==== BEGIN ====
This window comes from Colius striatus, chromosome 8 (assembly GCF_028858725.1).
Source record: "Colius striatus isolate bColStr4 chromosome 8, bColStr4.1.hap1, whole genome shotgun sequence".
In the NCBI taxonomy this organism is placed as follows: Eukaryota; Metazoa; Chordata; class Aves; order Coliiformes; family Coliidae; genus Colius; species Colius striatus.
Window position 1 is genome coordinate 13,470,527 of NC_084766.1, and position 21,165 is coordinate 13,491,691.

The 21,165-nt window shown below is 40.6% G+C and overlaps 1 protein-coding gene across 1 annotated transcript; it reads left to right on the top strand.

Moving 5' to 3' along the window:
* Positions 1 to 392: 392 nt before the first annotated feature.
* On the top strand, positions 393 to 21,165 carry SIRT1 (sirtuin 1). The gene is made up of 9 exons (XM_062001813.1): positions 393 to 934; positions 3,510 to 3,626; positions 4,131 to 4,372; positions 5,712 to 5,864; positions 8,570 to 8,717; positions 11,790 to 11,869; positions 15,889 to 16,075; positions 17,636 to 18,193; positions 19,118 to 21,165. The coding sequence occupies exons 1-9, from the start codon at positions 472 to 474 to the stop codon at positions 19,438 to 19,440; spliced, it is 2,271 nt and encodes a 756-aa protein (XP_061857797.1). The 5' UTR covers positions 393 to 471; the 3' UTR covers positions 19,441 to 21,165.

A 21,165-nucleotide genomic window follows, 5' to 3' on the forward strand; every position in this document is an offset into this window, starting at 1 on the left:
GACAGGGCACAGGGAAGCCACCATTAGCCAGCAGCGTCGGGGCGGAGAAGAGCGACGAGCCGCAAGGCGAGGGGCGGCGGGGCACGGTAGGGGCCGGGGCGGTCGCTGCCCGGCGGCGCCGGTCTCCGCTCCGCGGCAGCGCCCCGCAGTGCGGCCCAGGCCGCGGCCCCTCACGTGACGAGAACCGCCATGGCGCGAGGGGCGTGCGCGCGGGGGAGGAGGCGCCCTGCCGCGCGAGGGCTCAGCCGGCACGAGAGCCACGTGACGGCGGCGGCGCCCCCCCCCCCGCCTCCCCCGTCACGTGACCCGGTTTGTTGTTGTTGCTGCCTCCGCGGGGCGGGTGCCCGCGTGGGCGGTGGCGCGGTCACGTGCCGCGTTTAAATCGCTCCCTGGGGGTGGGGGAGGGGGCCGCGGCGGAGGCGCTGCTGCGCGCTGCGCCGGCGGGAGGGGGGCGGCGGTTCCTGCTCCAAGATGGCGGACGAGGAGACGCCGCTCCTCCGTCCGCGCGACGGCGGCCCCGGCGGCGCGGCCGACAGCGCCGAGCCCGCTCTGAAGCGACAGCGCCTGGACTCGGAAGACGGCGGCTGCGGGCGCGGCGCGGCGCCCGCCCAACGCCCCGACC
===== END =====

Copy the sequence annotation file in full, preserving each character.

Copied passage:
This window comes from Colius striatus, chromosome 8 (assembly GCF_028858725.1).
Source record: "Colius striatus isolate bColStr4 chromosome 8, bColStr4.1.hap1, whole genome shotgun sequence".
In the NCBI taxonomy this organism is placed as follows: Eukaryota; Metazoa; Chordata; class Aves; order Coliiformes; family Coliidae; genus Colius; species Colius striatus.
Window position 1 is genome coordinate 13,470,527 of NC_084766.1, and position 21,165 is coordinate 13,491,691.

The 21,165-nt window shown below is 40.6% G+C and overlaps 1 protein-coding gene across 1 annotated transcript; it reads left to right on the top strand.

Moving 5' to 3' along the window:
* Positions 1 to 392: 392 nt before the first annotated feature.
* On the top strand, positions 393 to 21,165 carry SIRT1 (sirtuin 1). The gene is made up of 9 exons (XM_062001813.1): positions 393 to 934; positions 3,510 to 3,626; positions 4,131 to 4,372; positions 5,712 to 5,864; positions 8,570 to 8,717; positions 11,790 to 11,869; positions 15,889 to 16,075; positions 17,636 to 18,193; positions 19,118 to 21,165. The coding sequence occupies exons 1-9, from the start codon at positions 472 to 474 to the stop codon at positions 19,438 to 19,440; spliced, it is 2,271 nt and encodes a 756-aa protein (XP_061857797.1). The 5' UTR covers positions 393 to 471; the 3' UTR covers positions 19,441 to 21,165.

A 21,165-nucleotide genomic window follows, 5' to 3' on the forward strand; every position in this document is an offset into this window, starting at 1 on the left:
GACAGGGCACAGGGAAGCCACCATTAGCCAGCAGCGTCGGGGCGGAGAAGAGCGACGAGCCGCAAGGCGAGGGGCGGCGGGGCACGGTAGGGGCCGGGGCGGTCGCTGCCCGGCGGCGCCGGTCTCCGCTCCGCGGCAGCGCCCCGCAGTGCGGCCCAGGCCGCGGCCCCTCACGTGACGAGAACCGCCATGGCGCGAGGGGCGTGCGCGCGGGGGAGGAGGCGCCCTGCCGCGCGAGGGCTCAGCCGGCACGAGAGCCACGTGACGGCGGCGGCGCCCCCCCCCCCGCCTCCCCCGTCACGTGACCCGGTTTGTTGTTGTTGCTGCCTCCGCGGGGCGGGTGCCCGCGTGGGCGGTGGCGCGGTCACGTGCCGCGTTTAAATCGCTCCCTGGGGGTGGGGGAGGGGGCCGCGGCGGAGGCGCTGCTGCGCGCTGCGCCGGCGGGAGGGGGGCGGCGGTTCCTGCTCCAAGATGGCGGACGAGGAGACGCCGCTCCTCCGTCCGCGCGACGGCGGCCCCGGCGGCGCGGCCGACAGCGCCGAGCCCGCTCTGAAGCGACAGCGCCTGGACTCGGAAGACGGCGGCTGCGGGCGCGGCGCGGCGCCCGCCCAACGCCCCGACC